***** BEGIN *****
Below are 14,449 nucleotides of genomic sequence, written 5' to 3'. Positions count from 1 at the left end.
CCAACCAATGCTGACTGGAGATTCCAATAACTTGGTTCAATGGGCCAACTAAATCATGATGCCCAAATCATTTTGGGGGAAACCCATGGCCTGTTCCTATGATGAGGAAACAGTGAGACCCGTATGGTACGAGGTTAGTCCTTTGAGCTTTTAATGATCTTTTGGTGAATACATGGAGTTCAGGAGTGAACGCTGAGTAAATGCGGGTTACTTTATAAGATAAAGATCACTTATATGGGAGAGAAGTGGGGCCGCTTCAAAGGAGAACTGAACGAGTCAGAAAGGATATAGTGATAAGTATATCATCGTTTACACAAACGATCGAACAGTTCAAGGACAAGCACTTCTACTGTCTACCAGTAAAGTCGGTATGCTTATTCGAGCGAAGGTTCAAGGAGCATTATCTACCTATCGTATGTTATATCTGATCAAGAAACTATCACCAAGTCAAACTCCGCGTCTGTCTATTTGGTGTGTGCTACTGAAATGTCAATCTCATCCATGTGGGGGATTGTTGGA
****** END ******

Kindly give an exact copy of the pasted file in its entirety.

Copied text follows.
Below are 14,449 nucleotides of genomic sequence, written 5' to 3'. Positions count from 1 at the left end.
CCAACCAATGCTGACTGGAGATTCCAATAACTTGGTTCAATGGGCCAACTAAATCATGATGCCCAAATCATTTTGGGGGAAACCCATGGCCTGTTCCTATGATGAGGAAACAGTGAGACCCGTATGGTACGAGGTTAGTCCTTTGAGCTTTTAATGATCTTTTGGTGAATACATGGAGTTCAGGAGTGAACGCTGAGTAAATGCGGGTTACTTTATAAGATAAAGATCACTTATATGGGAGAGAAGTGGGGCCGCTTCAAAGGAGAACTGAACGAGTCAGAAAGGATATAGTGATAAGTATATCATCGTTTACACAAACGATCGAACAGTTCAAGGACAAGCACTTCTACTGTCTACCAGTAAAGTCGGTATGCTTATTCGAGCGAAGGTTCAAGGAGCATTATCTACCTATCGTATGTTATATCTGATCAAGAAACTATCACCAAGTCAAACTCCGCGTCTGTCTATTTGGTGTGTGCTACTGAAATGTCAATCTCATCCATGTGGGGGATTGTTGGA